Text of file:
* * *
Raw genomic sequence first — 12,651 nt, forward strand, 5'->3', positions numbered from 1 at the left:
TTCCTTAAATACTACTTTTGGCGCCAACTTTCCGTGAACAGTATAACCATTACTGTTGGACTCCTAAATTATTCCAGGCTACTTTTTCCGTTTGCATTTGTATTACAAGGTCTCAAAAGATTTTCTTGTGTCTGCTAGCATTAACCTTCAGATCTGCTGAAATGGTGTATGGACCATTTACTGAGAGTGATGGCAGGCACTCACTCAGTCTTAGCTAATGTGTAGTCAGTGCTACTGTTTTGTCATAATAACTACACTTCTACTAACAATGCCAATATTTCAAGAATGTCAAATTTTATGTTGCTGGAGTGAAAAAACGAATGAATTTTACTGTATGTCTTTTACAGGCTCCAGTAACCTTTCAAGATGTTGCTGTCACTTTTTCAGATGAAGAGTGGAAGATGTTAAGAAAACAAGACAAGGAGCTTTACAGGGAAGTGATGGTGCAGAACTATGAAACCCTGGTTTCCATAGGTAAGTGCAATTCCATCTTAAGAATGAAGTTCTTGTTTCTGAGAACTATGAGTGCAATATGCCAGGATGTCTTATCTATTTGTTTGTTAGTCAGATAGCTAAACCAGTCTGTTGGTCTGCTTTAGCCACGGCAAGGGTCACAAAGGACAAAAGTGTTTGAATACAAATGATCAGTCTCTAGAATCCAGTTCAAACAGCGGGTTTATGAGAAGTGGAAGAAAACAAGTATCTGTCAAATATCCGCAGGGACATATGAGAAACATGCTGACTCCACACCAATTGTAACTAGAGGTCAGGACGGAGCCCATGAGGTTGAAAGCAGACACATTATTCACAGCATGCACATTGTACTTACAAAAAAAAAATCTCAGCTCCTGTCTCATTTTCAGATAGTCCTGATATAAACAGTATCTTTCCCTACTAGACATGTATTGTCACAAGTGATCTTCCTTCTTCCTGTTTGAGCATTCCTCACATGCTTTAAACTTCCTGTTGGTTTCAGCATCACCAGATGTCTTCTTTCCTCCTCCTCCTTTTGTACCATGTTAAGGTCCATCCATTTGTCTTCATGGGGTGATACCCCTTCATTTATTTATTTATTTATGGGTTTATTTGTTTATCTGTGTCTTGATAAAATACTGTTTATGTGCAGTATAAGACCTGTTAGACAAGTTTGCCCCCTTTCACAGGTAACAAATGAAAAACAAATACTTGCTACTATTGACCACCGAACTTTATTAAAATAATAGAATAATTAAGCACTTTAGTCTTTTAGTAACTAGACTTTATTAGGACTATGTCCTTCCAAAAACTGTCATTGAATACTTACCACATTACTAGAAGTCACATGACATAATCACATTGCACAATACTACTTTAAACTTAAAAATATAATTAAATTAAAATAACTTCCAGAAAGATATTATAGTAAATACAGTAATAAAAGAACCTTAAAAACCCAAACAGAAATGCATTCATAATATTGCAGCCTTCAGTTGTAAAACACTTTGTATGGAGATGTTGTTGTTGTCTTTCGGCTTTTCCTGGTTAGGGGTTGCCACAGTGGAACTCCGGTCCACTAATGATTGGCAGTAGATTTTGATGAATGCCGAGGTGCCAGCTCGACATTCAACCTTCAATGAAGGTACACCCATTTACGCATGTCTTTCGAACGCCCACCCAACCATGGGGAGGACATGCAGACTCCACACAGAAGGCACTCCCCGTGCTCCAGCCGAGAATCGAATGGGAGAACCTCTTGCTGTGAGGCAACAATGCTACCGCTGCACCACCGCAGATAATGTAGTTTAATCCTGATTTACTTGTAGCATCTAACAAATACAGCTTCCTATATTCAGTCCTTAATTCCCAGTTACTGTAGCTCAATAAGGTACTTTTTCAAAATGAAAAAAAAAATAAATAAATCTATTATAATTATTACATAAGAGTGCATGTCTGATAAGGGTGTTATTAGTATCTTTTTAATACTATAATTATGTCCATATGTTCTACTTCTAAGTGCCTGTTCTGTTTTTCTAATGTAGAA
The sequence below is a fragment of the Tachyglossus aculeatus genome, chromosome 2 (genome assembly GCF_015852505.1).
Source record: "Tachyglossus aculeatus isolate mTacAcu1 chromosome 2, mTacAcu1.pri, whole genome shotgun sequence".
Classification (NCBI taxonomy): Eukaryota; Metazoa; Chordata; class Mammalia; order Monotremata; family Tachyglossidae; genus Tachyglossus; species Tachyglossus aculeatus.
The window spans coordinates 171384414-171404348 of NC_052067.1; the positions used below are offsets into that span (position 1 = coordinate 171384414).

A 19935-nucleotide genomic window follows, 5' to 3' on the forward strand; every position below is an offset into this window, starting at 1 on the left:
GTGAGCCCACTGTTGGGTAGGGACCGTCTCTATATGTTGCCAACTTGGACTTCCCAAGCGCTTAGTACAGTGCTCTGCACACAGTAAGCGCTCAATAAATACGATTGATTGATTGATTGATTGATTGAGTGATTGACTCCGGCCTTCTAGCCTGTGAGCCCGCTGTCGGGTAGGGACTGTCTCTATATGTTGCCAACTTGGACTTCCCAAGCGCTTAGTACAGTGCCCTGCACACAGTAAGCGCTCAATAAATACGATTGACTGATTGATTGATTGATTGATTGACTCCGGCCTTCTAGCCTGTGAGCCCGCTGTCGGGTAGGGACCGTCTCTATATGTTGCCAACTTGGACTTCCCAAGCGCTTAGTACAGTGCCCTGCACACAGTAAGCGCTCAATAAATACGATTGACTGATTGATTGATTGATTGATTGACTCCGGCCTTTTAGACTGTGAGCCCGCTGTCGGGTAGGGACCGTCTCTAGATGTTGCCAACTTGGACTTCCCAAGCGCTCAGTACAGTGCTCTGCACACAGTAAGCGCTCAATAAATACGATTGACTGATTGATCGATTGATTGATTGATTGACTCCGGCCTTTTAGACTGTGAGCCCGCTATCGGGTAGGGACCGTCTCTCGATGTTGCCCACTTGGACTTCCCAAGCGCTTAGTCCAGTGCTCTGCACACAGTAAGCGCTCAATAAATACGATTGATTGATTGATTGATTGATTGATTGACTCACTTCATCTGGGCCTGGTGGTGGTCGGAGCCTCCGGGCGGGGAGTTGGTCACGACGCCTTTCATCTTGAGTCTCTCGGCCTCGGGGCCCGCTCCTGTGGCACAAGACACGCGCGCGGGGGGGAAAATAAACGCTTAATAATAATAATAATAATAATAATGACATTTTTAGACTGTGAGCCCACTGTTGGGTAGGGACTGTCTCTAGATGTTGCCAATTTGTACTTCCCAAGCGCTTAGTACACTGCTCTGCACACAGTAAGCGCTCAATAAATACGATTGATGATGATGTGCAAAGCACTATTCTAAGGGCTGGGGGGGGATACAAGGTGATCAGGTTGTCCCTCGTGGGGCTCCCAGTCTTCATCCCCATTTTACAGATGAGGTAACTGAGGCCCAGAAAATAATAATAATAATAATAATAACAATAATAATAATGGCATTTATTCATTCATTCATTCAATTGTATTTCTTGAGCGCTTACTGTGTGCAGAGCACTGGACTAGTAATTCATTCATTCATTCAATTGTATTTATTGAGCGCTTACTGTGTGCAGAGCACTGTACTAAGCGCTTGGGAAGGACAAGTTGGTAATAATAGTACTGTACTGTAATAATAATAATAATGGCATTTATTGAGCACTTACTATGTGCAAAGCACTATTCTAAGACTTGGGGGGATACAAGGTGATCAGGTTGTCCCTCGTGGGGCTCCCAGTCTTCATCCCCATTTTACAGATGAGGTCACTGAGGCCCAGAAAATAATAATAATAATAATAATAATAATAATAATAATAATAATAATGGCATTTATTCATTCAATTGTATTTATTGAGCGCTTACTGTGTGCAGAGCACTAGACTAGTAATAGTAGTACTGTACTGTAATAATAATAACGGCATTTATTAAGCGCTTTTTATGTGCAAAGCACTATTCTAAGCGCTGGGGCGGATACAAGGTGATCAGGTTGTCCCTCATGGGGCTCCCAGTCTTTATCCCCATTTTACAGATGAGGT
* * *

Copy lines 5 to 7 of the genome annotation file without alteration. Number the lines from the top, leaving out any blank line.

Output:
Classification (NCBI taxonomy): Eukaryota; Metazoa; Chordata; class Mammalia; order Monotremata; family Tachyglossidae; genus Tachyglossus; species Tachyglossus aculeatus.
The window spans coordinates 171384414-171404348 of NC_052067.1; the positions used below are offsets into that span (position 1 = coordinate 171384414).

A 19935-nucleotide genomic window follows, 5' to 3' on the forward strand; every position below is an offset into this window, starting at 1 on the left: